Motorist hits bull elk during late-night highway collision near Grand Forks
GRAND FORKS, N.D. — Bull elk aren't common near Grand Forks, but a motorist hit one Saturday night, Oct. 8., on U.S. Highway 2 west of town.
A game warden shot the injured animal Sunday morning in a cornfield on the north side of the highway.
The collision occurred at mile marker 351 near Dave's Total RV Repair, said Blake Riewer, district game warden for the North Dakota Game and Fish Department in Grand Forks.
Riewer put the animal down and issued a permit for the motorist to possess the elk.
While the driver hit the elk Saturday night, Riewer said he didn't learn about the incident until Sunday morning, when he got a call from the Grand Forks County Sheriff's Office. The warden said he was just leaving the house to check duck hunters, so he stopped by the site on the way out of town.
"I assumed it had just happened, so I stopped by, and the guy was there who hit it," Riewer said. "He said, 'No, I hit it last night about 10 p.m.' He said, it's still alive in the cornfield.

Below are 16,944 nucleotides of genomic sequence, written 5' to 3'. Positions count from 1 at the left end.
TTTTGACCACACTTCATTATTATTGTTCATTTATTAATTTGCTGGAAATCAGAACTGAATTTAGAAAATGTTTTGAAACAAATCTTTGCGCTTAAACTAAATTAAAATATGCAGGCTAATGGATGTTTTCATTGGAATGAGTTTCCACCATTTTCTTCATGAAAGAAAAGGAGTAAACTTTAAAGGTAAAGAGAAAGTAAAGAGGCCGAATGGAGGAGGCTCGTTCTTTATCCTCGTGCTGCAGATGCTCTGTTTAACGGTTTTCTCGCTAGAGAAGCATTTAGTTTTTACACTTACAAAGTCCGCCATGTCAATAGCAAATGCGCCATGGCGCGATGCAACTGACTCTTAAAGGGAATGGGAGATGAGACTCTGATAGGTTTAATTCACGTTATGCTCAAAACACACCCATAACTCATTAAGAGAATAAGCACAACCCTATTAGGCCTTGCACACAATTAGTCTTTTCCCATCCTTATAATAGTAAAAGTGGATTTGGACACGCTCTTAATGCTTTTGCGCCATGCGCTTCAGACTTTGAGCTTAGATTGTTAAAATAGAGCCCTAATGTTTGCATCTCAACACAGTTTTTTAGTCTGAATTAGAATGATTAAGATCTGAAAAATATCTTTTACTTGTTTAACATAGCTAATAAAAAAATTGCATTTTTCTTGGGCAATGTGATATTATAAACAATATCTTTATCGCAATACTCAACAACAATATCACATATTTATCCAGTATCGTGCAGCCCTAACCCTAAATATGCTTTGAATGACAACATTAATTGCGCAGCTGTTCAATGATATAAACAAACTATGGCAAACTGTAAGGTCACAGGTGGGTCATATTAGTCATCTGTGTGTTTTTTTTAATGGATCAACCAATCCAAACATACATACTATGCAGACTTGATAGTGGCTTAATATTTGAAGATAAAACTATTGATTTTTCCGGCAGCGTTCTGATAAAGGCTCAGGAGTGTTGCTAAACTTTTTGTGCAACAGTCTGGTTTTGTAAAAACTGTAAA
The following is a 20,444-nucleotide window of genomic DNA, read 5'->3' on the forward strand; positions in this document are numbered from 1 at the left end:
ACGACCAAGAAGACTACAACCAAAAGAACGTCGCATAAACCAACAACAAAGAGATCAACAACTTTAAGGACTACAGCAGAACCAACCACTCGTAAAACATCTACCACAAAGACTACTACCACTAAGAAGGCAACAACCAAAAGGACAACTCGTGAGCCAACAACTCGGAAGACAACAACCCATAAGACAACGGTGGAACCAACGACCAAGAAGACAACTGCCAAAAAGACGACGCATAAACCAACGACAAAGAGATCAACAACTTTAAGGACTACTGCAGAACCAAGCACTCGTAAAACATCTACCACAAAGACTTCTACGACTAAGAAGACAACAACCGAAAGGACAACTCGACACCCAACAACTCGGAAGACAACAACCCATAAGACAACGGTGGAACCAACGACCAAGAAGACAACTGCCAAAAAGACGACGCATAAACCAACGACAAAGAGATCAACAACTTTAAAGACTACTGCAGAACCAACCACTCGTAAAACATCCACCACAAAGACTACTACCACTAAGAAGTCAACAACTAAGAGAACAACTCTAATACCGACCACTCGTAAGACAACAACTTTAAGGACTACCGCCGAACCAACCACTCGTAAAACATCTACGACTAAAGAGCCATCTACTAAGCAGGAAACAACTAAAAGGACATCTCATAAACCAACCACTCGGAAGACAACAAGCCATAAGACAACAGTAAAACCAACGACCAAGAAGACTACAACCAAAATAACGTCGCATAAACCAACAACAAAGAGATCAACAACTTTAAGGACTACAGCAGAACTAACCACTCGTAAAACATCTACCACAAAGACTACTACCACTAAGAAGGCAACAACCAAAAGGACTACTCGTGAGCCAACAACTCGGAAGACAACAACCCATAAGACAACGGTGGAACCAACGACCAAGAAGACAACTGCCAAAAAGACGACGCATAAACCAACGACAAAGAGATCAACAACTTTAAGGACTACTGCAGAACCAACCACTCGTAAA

"I asked him, 'Are you sure it's an elk?' And he said, 'Oh yeah, I'm sure.' So I walked in there, and it was still alive."
The elk was a younger bull that originally had a 6x5 rack with six points on one side and five points on the other, but three of the points were broken off, Riewer said.
"I think a couple points at least stuck into the guy's car and broke off," he said.
No further information about the accident was available because there were no injuries, and routine collisions between a vehicle and a deer or other big game animal don't have to be reported, Riewer said.
The warden said he doesn't recall seeing or hearing of elk this close to Grand Forks, at least since he became district game warden in 2013.
"Usually we get a couple every year wander down from the (Pembina) hills, but typically they end up closer to Larimore—in that country from Larimore and Northwood up through Orr, Inkster and Fordville," Riewer said.
Fall is prime time for such collisions, however, so motorists need to be on the lookout.
"You never know what you're going to see," Riewer said.